Belfast Project: Anthony McIntyre and Allison Morris Square Off
Posted on September 9, 2013
Belfast Project protagonist Anthony McIntyre has been highly critical online of Irish News journalist Allison Morris—a dust-up in which, I’m sorry to say, Letters Blogatory played an incidental role. In March 2013, I reported on McIntyre’s suspension by the National Union of Journalists for breach of its code of conduct: the suspension arose out of Morris’s claim that McIntyre had published an item on his blog, The Pensive Quill, that, by linking Morris with the British authorities, put her life at risk. In late July, I reported that an appeals panel had reversed the suspension, and I noted that neither Morris nor her fellow complainant, Ciaran Barnes, had attended the appellate hearing. Morris commented about the reasons for her absence, and McIntyre promptly asserted that her stated reasons were lies. McIntyre’s readers published a bunch of, ah, pointed remarks about Morris, and her partner defended her in perhaps intemperate ways, and the whole thing blew up, as these things sometimes do on the Internet.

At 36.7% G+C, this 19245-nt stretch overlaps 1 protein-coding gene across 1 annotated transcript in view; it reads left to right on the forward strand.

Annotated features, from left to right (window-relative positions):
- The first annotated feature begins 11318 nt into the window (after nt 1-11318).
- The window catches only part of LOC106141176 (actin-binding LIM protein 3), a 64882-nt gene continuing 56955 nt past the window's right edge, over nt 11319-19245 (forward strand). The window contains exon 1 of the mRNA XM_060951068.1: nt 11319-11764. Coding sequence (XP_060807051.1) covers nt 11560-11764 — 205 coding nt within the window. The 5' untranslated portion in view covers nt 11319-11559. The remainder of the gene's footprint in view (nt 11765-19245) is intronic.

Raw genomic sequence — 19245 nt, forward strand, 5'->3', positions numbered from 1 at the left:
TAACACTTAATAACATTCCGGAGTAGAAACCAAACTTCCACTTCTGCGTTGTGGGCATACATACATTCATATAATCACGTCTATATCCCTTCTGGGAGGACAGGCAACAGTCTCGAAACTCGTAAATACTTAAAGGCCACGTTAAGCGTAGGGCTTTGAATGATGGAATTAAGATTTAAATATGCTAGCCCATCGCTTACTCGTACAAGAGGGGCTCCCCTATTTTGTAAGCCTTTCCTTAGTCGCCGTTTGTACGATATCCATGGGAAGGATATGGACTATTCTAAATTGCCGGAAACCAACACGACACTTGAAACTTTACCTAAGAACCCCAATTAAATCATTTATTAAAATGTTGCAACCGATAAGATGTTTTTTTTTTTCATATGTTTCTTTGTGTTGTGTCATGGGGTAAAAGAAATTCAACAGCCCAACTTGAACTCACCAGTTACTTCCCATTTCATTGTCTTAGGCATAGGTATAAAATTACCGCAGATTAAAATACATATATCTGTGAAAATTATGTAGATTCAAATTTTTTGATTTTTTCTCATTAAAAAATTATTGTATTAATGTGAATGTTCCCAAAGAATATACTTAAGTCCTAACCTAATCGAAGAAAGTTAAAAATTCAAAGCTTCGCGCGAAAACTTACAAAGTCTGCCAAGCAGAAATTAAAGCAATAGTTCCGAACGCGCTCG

Morris’s solicitors have now sent a cease-and-desist letter to McIntyre, which he promptly published despite the fact that the letter said: “Private & Confidential—Not for Publication.” It seems to me that whatever the merits of Morris’s claims (I express no opinion on matters of Irish defamation law), she or her solicitors have misread the situation. I have read a lot of McIntyre’s stuff, and it seems to me that he loves a good brawl and that he relishes the role of David against any Goliath that may come along. So any lawyer who didn’t understand that the first thing McIntyre would do would be to turn the cease-and-desist letter into a rallying cry on the web hasn’t paid attention to the Streisand Effect. The best thing to do would have been to let the story lie.
There is one interesting new twist: the correspondence McIntyre had with Noel Doran, editor of the Irish News, suggests that there is a dispute about whether McIntyre fudged the byline of one of the articles he published about Morris. Turnabout is fair play, I think, so I invite McIntyre to address the following two questions: did he write the article, and if not, who did?